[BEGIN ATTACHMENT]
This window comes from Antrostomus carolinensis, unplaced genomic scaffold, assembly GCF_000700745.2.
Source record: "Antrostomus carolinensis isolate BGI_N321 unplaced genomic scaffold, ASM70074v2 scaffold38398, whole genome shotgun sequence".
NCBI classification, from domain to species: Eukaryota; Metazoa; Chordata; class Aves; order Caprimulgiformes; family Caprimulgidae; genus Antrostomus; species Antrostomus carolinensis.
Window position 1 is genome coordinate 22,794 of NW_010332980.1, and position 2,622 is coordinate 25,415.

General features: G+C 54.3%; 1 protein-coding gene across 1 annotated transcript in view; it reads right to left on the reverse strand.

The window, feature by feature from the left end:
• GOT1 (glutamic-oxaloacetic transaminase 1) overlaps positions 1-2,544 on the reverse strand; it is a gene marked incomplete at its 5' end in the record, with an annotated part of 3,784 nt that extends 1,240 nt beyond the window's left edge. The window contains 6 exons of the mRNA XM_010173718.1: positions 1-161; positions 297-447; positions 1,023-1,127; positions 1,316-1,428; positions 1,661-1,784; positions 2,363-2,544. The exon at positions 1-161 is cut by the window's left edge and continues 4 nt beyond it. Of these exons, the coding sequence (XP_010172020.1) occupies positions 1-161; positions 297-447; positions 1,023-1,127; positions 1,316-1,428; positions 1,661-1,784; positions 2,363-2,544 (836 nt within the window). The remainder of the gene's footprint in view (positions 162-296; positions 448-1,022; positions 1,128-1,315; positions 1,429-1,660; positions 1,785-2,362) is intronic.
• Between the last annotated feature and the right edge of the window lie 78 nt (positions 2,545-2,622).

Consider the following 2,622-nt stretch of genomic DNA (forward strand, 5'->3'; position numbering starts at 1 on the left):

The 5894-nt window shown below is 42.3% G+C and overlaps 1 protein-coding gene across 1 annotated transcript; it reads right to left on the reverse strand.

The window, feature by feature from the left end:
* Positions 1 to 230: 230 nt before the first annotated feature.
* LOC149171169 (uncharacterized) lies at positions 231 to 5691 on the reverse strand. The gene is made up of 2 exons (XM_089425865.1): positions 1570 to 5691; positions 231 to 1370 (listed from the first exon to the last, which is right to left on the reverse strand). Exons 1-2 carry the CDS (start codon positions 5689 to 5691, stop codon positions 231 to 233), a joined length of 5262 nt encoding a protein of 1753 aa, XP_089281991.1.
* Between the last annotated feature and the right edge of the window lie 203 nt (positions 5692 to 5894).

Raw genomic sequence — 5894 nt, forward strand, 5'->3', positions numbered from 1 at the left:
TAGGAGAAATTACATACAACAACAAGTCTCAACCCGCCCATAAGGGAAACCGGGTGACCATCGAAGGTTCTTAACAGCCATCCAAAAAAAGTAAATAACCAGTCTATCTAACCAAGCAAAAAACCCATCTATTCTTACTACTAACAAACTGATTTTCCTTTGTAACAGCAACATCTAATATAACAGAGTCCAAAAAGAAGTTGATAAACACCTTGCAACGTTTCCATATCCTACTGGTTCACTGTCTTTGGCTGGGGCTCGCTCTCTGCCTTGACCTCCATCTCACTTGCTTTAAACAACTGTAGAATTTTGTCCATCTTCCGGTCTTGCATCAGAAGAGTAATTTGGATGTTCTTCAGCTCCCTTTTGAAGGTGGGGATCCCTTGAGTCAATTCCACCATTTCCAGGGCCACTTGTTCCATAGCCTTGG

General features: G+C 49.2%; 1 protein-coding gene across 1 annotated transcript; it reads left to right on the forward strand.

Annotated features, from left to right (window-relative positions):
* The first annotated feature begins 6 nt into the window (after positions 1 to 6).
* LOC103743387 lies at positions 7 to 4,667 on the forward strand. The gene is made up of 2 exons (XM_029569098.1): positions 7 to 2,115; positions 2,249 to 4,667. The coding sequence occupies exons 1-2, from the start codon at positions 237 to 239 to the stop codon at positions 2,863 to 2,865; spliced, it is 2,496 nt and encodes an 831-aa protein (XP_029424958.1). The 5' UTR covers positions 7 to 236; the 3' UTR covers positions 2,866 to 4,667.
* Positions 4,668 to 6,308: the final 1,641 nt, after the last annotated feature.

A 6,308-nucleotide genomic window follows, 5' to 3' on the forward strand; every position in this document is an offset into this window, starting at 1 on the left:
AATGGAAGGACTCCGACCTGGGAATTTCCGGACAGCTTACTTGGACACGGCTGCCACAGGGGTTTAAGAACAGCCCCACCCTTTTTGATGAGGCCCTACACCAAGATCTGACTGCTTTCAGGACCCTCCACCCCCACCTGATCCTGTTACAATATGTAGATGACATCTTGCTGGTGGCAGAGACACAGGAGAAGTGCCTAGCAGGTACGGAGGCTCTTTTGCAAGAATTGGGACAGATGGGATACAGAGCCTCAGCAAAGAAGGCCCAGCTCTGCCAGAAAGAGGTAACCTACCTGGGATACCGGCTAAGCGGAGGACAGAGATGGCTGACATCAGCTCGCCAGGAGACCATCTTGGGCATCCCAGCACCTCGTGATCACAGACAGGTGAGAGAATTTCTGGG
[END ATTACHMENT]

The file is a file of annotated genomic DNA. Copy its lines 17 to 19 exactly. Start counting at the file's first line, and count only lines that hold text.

General features: G+C 49.2%; 1 protein-coding gene across 1 annotated transcript; it reads left to right on the forward strand.

Annotated features, from left to right (window-relative positions):
* The first annotated feature begins 6 nt into the window (after positions 1 to 6).